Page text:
MARTA’s “Priceless” Makeover
Lerch Bates, Schindler and MARTA form “three-legged stool” to bring about positive change for a once troubled vertical-transportation system.
For years, the reputation of the vast vertical-transportation system within the Metropolitan Atlanta Rapid Transit Authority (MARTA) train system stank — literally. Individuals would frequently use elevators as urinals, making riding them akin to being trapped in a moving Port-o-LetSM. Add to that a notoriously high rate of out-of-service units — up to 25 in a system of 260 units — and the reputation of MARTA, was, in a word, bad.
Now, all that has changed thanks to teamwork among Lerch Bates, Inc., Schindler and MARTA that involved acknowledging and diagnosing problems, and determining solutions and implementing them. The process is not cheap — over 10 years, MARTA expects to spend approximately US$100 million in federal grant and local tax money, but MARTA’s Office of Vertical Transportation Director Tom Beebe describes the difference the investment is making as “priceless.”
Most of the system’s 149 escalators and 111 elevators were installed between 1979 and 1984, when MARTA began train service. They come from an array of OEMs — including Westinghouse, Orenstein & Koppel, Montgomery, Schindler, Otis, Dover and KONE. Every weekday Marta provides about 420,000 passenger trips, so odds are there will be some riders who abuse the equipment. MARTA’s problems went beyond people using elevators as restrooms, however. When Beebe, who was a Lerch Bates consultant for the system in 2011 until he was hired by MARTA in April 2012, first arrived, what he found was a largely broken workplace culture. He recalls:
“I reached out to internal and external sources as to what the perceived issues were, what data was available for analysis and what was needed to, first, stabilize the system, then, address the root causes. I heard many comments, such as, ‘No teamwork, no accountability, no trust and no reporting.’ One of the first actions taken was to develop a tool to track problem units. I built a database/spreadsheet allowing us to enter calls from each unit daily, receive a daily, weekly and monthly report, as well as generate a monthly executive summary with graphs to show MARTA executive management the state of the vertical-transportation system in real time.”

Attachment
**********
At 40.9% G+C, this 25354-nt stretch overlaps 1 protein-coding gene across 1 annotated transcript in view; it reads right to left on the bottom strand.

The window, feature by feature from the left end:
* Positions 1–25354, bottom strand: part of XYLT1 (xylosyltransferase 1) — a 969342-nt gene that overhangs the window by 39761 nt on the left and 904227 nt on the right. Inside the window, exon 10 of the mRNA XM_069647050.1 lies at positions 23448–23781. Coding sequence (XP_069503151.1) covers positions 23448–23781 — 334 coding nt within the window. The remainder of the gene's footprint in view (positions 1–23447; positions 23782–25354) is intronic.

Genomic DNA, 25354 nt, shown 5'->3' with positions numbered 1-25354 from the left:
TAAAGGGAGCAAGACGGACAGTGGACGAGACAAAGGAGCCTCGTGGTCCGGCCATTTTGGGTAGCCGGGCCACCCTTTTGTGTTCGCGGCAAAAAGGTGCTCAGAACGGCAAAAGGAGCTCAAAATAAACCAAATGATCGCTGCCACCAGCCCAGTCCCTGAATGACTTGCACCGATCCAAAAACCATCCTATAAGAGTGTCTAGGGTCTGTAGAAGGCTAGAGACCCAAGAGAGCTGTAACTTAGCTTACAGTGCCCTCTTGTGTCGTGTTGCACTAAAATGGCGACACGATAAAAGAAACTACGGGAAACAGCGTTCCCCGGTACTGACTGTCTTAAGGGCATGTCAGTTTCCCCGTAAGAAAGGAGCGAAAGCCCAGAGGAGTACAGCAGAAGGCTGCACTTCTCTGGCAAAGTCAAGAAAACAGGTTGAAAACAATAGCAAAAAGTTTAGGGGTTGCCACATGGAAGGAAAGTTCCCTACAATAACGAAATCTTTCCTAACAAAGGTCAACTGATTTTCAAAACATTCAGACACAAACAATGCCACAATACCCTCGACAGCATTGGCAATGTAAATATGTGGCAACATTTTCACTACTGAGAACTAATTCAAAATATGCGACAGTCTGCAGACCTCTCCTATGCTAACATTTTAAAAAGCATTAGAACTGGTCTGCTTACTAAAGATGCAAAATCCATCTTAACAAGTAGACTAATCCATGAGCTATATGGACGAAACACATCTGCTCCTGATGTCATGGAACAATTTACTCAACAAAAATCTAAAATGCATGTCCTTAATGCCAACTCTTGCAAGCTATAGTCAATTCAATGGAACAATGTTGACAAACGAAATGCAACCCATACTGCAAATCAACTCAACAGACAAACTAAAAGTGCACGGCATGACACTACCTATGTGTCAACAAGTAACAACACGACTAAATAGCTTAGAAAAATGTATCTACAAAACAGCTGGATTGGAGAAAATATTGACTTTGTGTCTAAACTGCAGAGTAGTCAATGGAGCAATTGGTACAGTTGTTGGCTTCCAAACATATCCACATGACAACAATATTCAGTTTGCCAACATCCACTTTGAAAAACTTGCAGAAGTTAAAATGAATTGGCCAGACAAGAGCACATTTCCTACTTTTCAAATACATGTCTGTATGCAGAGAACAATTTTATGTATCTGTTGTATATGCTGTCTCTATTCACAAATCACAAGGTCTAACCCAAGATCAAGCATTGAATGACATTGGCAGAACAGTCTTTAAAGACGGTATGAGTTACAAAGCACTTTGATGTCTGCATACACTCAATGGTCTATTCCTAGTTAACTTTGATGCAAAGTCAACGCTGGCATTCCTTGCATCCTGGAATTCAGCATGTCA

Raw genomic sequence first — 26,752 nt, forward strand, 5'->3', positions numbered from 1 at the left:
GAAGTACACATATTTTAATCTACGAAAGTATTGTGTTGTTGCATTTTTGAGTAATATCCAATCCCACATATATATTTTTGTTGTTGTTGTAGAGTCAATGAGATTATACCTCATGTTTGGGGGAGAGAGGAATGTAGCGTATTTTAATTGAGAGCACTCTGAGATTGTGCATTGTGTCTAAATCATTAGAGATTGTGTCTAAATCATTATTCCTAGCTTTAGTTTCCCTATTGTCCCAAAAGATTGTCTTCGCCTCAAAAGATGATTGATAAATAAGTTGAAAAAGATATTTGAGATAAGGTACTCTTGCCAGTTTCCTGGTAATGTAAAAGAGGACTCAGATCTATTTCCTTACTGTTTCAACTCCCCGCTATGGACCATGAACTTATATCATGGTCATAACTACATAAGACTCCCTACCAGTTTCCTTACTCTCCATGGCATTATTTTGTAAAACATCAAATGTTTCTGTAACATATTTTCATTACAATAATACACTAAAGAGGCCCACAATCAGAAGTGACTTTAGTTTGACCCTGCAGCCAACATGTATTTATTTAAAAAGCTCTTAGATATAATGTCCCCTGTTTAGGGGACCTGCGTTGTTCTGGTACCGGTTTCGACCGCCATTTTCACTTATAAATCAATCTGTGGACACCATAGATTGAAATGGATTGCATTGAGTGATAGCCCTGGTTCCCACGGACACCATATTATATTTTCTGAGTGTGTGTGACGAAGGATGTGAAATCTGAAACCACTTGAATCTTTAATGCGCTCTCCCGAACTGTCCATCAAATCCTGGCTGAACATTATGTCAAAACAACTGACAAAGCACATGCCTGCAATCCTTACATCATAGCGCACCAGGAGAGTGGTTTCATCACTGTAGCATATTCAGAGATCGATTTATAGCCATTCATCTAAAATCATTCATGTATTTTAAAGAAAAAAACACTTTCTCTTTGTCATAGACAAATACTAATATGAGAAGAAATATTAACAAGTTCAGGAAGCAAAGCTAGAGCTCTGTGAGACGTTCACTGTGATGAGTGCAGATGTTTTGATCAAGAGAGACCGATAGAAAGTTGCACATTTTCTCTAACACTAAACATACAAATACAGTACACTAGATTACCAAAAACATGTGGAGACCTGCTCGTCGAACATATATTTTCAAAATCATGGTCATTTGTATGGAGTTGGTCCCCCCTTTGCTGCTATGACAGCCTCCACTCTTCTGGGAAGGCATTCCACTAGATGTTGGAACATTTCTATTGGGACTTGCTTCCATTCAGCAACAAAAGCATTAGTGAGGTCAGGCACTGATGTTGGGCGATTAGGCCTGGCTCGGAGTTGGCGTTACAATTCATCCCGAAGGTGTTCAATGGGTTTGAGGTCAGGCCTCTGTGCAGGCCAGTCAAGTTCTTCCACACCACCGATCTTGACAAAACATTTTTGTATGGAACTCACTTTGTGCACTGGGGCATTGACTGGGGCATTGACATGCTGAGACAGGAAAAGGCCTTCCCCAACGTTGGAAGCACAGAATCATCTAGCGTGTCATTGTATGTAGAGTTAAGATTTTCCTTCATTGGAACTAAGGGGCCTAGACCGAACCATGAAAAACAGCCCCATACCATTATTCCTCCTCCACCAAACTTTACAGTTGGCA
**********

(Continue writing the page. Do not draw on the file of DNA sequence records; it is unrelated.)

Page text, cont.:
This made it easier to pinpoint problems, but Beebe felt strong field leadership from Schindler was also needed to ensure tasks actually got done correctly and in a timely manner. So he contacted Steve Watkins of Schindler, whom he describes as a “perfect fit,” despite there being grumbling about his being too much of a taskmaster. Beebe notes: “In reality, [Watkins] was never one to ever ask for anyone working for him to do anything outside of union guidelines, but he did expect an honest day’s work.”
The cooperation among Lerch Bates, MARTA and Schindler has led to a turnaround that Rich Krisak, then assistant general manager of MARTA’s Rail Operations, describes as a “three legged stool,” said Beebe. “Rich’s vision stuck with me and became the impetus for change,” Beebe says.
Each month over the past eight months, MARTA had achieved its goal of having 98.5% of equipment up and running, or, the equivalent of fewer than five units out at a time, MARTA reported in August.